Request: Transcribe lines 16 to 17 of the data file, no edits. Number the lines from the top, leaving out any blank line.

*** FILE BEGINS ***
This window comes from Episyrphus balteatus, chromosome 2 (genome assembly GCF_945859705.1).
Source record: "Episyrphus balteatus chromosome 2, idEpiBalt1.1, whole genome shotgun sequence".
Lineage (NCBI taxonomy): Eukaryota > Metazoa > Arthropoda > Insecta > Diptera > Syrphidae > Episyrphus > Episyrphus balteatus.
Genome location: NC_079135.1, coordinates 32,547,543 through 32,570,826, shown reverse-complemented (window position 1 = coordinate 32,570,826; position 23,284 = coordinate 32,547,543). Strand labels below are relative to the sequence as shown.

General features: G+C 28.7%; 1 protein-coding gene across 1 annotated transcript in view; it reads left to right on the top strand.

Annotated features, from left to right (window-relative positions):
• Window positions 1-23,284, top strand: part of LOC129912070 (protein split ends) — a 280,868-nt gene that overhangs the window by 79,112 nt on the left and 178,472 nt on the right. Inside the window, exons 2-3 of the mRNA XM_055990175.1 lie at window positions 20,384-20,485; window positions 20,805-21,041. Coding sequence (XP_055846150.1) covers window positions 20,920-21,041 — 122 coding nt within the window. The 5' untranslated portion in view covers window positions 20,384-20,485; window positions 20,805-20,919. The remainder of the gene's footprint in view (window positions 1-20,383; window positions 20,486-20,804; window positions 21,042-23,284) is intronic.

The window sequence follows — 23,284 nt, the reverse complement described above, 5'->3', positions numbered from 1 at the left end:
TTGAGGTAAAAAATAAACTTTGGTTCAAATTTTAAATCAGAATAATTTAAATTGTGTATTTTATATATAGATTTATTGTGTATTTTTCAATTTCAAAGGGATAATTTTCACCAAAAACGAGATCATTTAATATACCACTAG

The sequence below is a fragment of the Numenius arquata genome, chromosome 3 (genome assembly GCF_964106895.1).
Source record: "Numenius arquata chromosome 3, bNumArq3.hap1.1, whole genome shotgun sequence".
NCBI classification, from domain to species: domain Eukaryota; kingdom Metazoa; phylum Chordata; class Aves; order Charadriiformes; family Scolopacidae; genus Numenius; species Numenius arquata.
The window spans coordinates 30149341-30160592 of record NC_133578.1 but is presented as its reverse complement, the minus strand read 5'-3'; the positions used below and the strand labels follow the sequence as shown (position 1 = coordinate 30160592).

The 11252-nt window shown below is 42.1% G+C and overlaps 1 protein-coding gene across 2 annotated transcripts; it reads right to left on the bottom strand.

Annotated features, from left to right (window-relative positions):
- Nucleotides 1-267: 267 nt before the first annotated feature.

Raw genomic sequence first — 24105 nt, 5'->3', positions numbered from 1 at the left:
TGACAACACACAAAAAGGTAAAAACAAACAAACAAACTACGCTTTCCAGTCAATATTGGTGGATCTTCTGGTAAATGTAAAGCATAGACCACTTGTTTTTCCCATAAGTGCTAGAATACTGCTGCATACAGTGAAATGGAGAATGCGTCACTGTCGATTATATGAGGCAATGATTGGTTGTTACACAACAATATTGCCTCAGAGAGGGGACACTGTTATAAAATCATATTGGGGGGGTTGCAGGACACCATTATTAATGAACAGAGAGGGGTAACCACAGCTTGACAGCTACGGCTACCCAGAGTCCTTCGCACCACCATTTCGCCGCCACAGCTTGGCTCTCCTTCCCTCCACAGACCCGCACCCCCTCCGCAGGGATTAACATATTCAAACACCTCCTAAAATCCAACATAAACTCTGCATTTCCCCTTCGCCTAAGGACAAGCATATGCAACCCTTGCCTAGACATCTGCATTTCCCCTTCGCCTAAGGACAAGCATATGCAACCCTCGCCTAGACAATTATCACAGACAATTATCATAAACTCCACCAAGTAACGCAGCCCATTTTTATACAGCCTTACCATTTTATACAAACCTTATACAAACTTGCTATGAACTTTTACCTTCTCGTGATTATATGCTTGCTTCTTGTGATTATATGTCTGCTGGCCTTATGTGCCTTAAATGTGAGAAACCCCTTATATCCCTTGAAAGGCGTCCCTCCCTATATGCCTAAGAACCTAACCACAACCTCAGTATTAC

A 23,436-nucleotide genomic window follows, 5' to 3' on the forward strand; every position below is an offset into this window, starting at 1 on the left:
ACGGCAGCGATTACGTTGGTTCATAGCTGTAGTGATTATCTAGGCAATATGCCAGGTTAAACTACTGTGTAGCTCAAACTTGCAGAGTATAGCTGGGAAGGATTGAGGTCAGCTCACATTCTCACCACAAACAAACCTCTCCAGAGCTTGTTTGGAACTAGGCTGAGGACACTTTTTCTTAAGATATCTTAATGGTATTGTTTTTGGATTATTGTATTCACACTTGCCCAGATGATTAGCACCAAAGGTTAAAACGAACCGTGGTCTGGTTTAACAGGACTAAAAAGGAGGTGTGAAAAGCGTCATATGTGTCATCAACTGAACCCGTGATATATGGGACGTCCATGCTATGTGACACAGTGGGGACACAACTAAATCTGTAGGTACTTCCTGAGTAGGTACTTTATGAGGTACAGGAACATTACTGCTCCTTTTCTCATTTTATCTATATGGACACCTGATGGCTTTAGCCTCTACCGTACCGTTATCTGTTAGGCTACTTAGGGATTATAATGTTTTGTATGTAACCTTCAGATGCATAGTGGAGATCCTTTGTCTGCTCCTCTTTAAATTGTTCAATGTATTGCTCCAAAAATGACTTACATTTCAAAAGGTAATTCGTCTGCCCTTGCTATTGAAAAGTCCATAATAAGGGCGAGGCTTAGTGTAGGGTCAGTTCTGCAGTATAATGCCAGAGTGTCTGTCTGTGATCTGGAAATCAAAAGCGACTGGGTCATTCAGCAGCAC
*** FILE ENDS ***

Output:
- Nucleotides 1-267: 267 nt before the first annotated feature.

Raw genomic sequence first — 24105 nt, 5'->3', positions numbered from 1 at the left: